|Warren Buffett, in his 47th year of running Berkshire Hathaway, has become a role model for entrepreneurs.|
He may be the master at acquisition, but Buffett is also a "tremendous motivator," says Tom Shinick, a visiting associate professor at Adelphi University's School of Business with a focus on entrepreneurship and small-business management. "Most people view him as an investor, but what they don't realize is he is a master manager, because they own all of these businesses and they're all doing well." Buffett recognizes the importance of continuity, particularly when it comes to corporate cultures, and even praises his CEOs and managers in his annual reports. It's the kind of approach that makes employees more likely to work harder, stay loyal and ensure goals are met. "
A key component to Buffett's staying power is the fact that he doesn't make uninformed decisions, observers say. While not all of his acquisitions have, at first, been home runs, none were made on a whim or without the best knowledge and information available at the time, observers say. "Diversification of a business operation through adding a new division and or product line needs to be clearly thought out and understood," says Thomas Bonney, founder and managing director of CMF Associates, a consulting firm to private equity portfolio companies and other small to midsize businesses. Great leaders such as Buffett have "stick-to-it-iveness," says Nicholas Turner, co-CEO of executive search firm Kaye/Bassman International. "Although a lot of the decisions that he has made have been questioned or challenged, he obviously has a history of making decisions
Creating what Turner calls a "bottleneck" is typically viewed negatively, as in operational nightmare, but it can also be a positive thing for a business. "A bottleneck is a consistent filter or screen," Turner says. "In Buffett's example, he is the decision-maker. All things flow through him or Charlie Munger." To be sure, this isn't the same as being a micro-manager, something Buffett is most certainly not, but when it comes to final decision-making -- that's all Buffett. "An organization can take advantage of a bottleneck through a core leader, or group of leaders, because he can make fast and finite decisions," Turner says. Or a business owner may want to slow down the decision-making process so an organization doesn't get ahead of itself. "It can create or manage the pace that a company elects to grow at or make decisions, but it can also open the floodgates to grow," he adds. 4. Surround yourself with a trusted team.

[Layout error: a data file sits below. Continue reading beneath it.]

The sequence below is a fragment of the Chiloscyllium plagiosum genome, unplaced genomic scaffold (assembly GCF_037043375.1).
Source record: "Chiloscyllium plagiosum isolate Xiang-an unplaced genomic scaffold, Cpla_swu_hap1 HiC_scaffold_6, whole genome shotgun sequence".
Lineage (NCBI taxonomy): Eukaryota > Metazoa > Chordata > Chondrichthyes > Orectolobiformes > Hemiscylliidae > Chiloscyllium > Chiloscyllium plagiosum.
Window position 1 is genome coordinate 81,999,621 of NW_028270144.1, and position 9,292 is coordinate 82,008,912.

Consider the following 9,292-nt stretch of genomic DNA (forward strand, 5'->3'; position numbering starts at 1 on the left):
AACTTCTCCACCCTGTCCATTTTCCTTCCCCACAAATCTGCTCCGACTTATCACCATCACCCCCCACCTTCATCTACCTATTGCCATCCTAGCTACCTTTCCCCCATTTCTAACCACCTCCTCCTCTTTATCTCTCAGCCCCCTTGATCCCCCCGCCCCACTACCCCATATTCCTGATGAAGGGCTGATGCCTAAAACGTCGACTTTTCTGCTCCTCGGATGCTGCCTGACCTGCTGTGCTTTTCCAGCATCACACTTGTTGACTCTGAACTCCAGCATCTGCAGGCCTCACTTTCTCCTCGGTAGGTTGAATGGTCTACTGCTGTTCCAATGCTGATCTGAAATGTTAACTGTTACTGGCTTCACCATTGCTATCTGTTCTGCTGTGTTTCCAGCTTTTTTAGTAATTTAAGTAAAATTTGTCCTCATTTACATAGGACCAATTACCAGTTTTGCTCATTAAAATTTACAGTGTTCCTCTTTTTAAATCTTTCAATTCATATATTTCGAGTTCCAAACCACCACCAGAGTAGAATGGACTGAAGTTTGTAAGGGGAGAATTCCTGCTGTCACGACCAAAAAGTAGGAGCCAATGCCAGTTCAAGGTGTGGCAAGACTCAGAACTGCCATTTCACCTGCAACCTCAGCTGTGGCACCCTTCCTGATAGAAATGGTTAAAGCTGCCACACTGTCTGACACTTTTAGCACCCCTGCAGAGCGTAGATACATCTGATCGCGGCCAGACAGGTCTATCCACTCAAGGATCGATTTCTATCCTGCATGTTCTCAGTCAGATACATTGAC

Oftentimes small businesses, particularly start-ups, make decisions based on emotion. Having a central group of trusted confidants can help smooth the decision-making process for business owners. Buffett's "core unit doesn't change," Turner says. "Few core people are let into his decision-making process. It can be construed as a negative. But I would disagree. I think that trust and experience is a key piece." 5. Admit mistakes and fix them.
Making a blind decision is not Buffett's style. "He does his own homework and he makes his own decisions," Shinick says. "He is someone that learns from his mistakes. He is not afraid to make a decision for fear of making a mistake." Buffett also allows investors and followers to see the lighter side of being a business tycoon. "When I took control of Berkshire in 1965, I didn't exploit this advantage," Buffett wrote in his shareholder letter last year. "Berkshire was then only in textiles, where it had in the previous decade lost significant money. The dumbest thing I could have done was to pursue 'opportunities' to improve and expand the existing textile operation -- so for years that's exactly what I did. And then, in a final burst of brilliance, I went out and bought another textile company. Aaaaaaargh! Eventually I came to my senses, heading first into insurance and then into other industries." -- Written by Laurie Kulikowski in New York. To contact Laurie Kulikowski, send an email to: Laurie.Kulikowski@thestreet.com.